Two Conferences in One Week: Part I
This past week I attended two conferences: 1) The 2007 Emergent
Theological Philosophical Conversation Monday through Wednesday (April 16-18, 2007) and 2) the Society of Biblical Literature New England Regional Meeting on Friday (April 20, 2007). Over the next few posts I hope to reflect on thoughts from both conferences.
By way of introduction I should probably explain why I — as an ancient Near Eastern philologist and biblical scholar — was attending an Emergent Village philosophical conversation with Jack Caputo and Richard Kearney. While I found myself asking that very same question during the conference, in truth I attended for a number of reasons.
- As a philologist and historian of the ancient world it a good practice to occasionally see what is happening in the wider world.
- There is at least a fair chance that I will wind up teaching at a seminary and so an understanding of the theological discussions in the contemporary church might be instructive.
- The ability to hear and interact with two of the foremost philosophers in the country (Jack Caputo and Richard Kearney) was tempting, especially since postmodern views of religion have not made there way into the methodological introduction to my dissertation (as of yet).
- Finally, the even was being held at Eastern University, which is my undergrad alma mater. I’ve been looking for an excuse to touch bases with some of my former professors, and this was as good as any to look them all up.
The biggest single question I took to the conference was: can I, as a neo-Durkheimian ritual scholar, use or embrace a postmodern perspective of religion? For me, as for most who study ritual texts, religion is essentially the demarcation of the sacred and the secular, the delineation of the holy and the profane. All ritual at rock bottom creates delineations and demarcations even while it may foster communitas between different groups (human or divine). Likewise, all archaeological work on religion is predicated on a demarcation of some space as set apart and different. Without this fundamental demarcation, you have no cult space, no ritual and no religion.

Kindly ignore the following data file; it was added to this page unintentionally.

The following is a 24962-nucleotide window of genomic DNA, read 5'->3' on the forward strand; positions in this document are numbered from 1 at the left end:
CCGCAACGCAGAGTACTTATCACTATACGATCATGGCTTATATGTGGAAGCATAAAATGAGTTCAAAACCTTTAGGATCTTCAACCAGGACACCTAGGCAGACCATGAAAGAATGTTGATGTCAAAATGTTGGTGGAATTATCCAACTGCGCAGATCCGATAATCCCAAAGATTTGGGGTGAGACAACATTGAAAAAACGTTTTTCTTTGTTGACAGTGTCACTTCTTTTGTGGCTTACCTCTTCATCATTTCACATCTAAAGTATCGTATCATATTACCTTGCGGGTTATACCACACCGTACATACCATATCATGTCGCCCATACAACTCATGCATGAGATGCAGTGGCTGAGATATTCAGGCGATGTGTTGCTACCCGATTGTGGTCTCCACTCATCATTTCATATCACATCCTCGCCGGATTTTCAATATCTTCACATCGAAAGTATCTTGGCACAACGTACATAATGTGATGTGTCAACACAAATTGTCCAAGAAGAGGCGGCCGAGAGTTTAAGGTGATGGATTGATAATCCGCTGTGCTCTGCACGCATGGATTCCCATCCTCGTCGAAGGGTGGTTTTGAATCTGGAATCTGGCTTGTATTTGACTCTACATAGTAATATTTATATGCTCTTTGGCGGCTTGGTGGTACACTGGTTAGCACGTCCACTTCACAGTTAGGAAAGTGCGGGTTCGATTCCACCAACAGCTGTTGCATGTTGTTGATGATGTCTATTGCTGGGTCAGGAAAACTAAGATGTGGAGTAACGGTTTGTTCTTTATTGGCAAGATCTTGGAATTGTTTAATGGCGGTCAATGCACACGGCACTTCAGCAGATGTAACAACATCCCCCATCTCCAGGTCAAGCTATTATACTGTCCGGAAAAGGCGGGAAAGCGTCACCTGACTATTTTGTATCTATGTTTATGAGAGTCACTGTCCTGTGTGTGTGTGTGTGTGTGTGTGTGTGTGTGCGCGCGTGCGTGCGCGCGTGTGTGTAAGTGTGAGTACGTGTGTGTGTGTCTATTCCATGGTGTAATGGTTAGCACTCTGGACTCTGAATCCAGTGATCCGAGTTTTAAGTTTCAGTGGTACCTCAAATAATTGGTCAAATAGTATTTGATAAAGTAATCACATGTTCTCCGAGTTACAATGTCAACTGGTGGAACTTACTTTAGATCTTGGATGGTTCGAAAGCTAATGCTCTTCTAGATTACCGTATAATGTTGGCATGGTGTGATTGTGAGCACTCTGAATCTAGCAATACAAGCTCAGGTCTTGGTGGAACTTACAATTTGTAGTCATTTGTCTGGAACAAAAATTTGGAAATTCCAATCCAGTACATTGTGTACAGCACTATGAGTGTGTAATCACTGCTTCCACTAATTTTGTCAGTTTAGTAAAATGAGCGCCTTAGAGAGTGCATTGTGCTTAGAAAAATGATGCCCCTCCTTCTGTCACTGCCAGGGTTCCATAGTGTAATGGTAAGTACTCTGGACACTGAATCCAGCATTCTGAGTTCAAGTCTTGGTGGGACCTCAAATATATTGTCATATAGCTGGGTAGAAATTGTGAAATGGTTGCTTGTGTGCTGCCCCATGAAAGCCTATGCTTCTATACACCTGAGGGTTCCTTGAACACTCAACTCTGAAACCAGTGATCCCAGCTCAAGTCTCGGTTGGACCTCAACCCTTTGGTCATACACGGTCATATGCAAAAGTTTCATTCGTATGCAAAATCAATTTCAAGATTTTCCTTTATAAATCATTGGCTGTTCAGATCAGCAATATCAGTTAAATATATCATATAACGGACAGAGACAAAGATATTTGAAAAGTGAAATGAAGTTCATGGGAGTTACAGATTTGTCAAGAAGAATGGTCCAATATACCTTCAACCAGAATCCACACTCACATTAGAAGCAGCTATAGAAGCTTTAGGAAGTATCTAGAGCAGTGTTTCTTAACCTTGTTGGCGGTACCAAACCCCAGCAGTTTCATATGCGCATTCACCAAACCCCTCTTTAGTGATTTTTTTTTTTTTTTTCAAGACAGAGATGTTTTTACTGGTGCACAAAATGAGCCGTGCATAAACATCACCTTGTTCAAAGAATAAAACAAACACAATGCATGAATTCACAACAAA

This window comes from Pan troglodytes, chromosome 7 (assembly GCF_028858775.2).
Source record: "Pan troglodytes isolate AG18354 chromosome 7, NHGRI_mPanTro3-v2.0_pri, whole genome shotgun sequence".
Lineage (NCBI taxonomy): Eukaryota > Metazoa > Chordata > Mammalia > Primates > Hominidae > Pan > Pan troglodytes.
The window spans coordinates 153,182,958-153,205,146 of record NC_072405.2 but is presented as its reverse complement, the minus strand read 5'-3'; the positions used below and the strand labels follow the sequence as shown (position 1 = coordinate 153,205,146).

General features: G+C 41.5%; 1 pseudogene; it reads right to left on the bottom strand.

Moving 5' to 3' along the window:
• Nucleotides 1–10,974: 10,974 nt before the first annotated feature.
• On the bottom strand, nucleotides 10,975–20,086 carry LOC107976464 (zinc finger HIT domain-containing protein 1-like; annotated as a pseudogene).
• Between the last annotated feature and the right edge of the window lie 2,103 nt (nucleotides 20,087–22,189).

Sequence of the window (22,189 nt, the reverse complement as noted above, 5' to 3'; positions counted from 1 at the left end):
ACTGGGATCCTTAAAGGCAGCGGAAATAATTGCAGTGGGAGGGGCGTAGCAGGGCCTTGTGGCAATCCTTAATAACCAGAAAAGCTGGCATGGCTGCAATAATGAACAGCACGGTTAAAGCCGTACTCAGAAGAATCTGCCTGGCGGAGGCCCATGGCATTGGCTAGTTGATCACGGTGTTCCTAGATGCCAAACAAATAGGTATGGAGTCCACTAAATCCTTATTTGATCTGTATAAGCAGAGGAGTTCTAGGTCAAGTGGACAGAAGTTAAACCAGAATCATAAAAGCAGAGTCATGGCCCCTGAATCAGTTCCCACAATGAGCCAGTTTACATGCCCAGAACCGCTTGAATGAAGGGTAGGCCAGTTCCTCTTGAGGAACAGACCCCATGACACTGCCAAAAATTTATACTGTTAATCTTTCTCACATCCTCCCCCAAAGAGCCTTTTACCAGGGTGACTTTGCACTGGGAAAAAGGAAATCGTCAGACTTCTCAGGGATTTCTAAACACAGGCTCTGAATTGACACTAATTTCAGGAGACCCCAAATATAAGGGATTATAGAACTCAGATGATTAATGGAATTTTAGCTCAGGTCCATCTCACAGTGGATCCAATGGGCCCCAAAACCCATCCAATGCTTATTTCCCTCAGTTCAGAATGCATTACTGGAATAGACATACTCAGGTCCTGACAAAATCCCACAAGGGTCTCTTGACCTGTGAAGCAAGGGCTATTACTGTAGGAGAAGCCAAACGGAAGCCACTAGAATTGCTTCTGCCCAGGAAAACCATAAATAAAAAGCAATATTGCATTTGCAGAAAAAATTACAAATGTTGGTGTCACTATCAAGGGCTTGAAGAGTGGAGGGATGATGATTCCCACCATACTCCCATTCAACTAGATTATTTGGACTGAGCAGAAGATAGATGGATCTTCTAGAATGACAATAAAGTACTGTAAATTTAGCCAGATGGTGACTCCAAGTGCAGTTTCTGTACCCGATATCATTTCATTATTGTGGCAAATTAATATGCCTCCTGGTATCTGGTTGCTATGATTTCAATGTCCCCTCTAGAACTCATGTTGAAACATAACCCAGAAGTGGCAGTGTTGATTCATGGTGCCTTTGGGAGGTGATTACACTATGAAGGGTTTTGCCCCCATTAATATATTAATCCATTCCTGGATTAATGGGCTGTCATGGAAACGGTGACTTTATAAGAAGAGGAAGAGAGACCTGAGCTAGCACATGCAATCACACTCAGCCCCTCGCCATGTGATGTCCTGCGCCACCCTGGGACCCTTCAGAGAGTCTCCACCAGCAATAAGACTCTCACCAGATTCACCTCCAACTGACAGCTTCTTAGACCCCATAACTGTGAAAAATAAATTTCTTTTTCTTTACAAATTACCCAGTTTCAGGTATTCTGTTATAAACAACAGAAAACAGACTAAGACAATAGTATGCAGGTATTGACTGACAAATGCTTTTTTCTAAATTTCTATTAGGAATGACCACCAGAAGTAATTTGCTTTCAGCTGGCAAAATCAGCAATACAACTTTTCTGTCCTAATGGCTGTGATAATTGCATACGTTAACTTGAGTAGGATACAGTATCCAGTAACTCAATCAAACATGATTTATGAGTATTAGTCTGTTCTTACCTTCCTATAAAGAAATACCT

Of course, others at the conference had similar concerns but expressed them more with in the context of their faith community. Unfortunately, some such formulations often seemed predicated on some form of foundationalism (a definite no-no at this conference). Sometimes as well folks came off as appearing within the system of postmodern perceptions but basically amounted to trying to have your theological cake and eat it to. This is by far worse because it is built on an inherent self-deception. Yet, there were a few insightful critiques to be found, for example Daniel Kirk’s recent post on Jesus and Exclusion, which raises similar issues to those mentioned here from a NT scholar’s perspective.
In my next post I hope to summarize the Emergent Conversation and give my thoughts on how well these issues of deconstruction can be applied to those of us who are philologists.